NAFCU writes to SBA on affiliation, lending criteria for business loan programs
NAFCU Regulatory Affairs Counsel James Akin wrote to the Small Business Administration (SBA) yesterday in response to the agency’s proposal to change regulations governing SBA's 7(a) Loan Program and 504 Loan Program. In the letter, Akin said NAFCU urges “the SBA to safeguard the 7(a) Loan Program by rescinding or pausing this rulemaking until its impact in relation to Small Business Lending Companies (SBLCs) is better understood.”
The letter offered NAFCU’s support of certain portions of the proposed rule, particularly that it “reduces burdens and costs on credit union SBA lenders.” However, Akin shared concerns with the timing of the proposal, noting that shortly after issuing this proposal, “the SBA published a notice of proposed rulemaking to lift the moratorium on licensing new SBLCs and add a new type of entity called a Mission-Based SBLC (SBLC Proposed Rule).” The proposed rescission of the moratorium on the licensing of new SBLCs would allow non-depository institutions, including fintechs, to apply to participate in the SBA’s 7(a) lending program. NAFCU requests the SBA to delay a final rule for both proposals until “it has adequately considered the impacts of each rule upon the other, and the combined impact of both.”
Additionally, the letter touched on the portion of the proposal which incorporates a new underwriting standard. The proposal states that “lenders must underwrite SBA loans using the same appropriate and prudent, generally acceptable commercial credit analysis processes and procedures used for their similarly-sized, non-SBA guaranteed commercial loans where they bear all risk of loss in the case of loan default.” However, Akin noted non-depository lenders are not subject to the same level of underwriting requirements as credit unions, which raises concerns due to the uneven playing field between credit unions and fintechs.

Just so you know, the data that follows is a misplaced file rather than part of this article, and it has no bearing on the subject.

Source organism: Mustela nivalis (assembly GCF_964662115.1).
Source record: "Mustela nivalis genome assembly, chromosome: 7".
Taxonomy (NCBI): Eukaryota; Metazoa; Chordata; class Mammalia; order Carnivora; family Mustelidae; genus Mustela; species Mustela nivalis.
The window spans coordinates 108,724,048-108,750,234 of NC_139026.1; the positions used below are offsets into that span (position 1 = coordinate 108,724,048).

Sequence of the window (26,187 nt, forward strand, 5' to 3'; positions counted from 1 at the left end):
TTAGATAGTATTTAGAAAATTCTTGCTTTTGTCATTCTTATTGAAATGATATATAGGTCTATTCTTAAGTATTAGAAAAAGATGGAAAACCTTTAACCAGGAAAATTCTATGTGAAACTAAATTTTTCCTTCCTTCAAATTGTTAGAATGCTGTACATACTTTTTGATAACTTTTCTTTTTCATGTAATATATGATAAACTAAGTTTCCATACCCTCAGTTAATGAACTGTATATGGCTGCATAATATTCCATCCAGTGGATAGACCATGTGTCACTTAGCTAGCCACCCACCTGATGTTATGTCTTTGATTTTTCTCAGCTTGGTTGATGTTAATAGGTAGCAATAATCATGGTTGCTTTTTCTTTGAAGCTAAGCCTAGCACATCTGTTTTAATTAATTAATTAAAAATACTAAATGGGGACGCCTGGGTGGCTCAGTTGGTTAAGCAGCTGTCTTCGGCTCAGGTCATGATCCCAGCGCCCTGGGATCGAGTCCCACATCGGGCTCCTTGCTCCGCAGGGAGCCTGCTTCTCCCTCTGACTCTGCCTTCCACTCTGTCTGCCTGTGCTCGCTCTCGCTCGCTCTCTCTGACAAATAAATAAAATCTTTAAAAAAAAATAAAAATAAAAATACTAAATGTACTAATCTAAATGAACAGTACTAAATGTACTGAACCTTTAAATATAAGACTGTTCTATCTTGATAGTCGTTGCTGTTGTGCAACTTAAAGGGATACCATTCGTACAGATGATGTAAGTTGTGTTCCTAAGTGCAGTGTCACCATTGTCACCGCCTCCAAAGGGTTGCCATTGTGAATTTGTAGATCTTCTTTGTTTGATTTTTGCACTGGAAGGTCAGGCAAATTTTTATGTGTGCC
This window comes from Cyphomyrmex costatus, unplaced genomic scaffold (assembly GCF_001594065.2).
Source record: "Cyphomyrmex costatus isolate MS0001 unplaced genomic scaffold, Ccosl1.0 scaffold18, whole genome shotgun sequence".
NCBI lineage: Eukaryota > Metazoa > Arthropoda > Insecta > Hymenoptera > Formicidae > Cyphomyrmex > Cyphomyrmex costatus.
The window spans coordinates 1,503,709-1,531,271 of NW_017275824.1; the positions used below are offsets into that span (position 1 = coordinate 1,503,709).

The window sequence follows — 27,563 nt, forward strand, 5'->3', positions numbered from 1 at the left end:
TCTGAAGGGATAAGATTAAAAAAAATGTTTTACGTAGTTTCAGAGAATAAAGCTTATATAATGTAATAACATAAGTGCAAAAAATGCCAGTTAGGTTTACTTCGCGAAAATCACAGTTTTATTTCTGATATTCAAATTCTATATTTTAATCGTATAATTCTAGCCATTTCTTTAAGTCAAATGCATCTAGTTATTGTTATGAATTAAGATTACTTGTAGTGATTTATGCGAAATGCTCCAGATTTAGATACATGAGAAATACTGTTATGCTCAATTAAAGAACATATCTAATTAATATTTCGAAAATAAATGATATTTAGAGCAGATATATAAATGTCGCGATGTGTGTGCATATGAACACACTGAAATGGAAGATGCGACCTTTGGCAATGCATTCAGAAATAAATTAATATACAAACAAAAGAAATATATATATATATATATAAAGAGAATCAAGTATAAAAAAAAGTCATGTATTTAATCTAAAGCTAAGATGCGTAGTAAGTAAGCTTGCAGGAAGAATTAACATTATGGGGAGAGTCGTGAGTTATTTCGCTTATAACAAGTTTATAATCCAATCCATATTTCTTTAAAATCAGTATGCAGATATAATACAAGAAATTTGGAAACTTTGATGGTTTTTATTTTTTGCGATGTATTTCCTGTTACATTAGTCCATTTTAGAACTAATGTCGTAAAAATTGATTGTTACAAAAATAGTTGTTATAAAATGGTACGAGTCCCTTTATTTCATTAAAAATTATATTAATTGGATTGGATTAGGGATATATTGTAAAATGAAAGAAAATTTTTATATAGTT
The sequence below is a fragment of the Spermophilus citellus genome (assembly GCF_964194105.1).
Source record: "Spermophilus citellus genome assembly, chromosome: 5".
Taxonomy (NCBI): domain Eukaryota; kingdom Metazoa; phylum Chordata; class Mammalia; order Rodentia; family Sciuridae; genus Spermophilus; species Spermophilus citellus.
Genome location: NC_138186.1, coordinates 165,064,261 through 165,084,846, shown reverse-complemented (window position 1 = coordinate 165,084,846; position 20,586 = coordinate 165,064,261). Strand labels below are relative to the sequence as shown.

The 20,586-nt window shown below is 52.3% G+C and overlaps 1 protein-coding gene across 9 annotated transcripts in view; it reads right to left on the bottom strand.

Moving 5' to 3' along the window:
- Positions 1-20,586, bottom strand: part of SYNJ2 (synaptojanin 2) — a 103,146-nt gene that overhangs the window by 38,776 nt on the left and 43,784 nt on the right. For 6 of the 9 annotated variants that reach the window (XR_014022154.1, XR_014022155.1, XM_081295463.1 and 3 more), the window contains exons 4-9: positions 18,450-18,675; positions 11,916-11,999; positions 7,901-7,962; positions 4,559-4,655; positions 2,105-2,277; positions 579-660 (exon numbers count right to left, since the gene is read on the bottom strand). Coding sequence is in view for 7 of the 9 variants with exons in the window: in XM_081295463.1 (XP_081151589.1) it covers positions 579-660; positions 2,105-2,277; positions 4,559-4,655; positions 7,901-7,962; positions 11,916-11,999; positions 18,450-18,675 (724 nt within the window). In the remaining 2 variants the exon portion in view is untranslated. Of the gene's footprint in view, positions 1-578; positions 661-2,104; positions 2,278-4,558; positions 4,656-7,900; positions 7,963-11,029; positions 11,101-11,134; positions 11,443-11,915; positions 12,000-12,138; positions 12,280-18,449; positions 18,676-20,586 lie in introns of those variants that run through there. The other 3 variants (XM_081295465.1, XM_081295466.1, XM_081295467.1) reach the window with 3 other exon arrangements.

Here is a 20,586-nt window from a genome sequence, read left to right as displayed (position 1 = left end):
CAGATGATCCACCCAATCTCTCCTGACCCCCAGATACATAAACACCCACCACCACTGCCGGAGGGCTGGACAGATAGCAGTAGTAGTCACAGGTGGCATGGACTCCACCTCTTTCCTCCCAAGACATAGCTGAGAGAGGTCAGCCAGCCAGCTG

Akin also expressed NAFCU’s concern with involving the politically appointed SBA Administrator in the process, as the proposal would give the Administrator “the ability to make final reconsideration of denial of a loan application or loan modification request.” In addition, Akin noted NAFCU’s support for the revision of its affiliation provisions to simplify the program requirements.
The letter concluded by explaining how this proposal “cannot be evaluated in a vacuum,” and must be considered along with the SBA’s proposal to lift the moratorium on licensing new SBLCs. Due to this, Akin said the SBA should heed the recommendation of the Select Subcommittee on the Coronavirus Crisis and pause these proposals until the impacts are fully understood.
NAFCU and other trade groups previously wrote to Congress to express concerns over these proposals, and reiterated issues in a request last week to SBA Administrator Isabella Casillas Guzman for the SBA to withdraw the proposal. The association will continue to engage the SBA to ensure the safety and soundness of its business loan programs.
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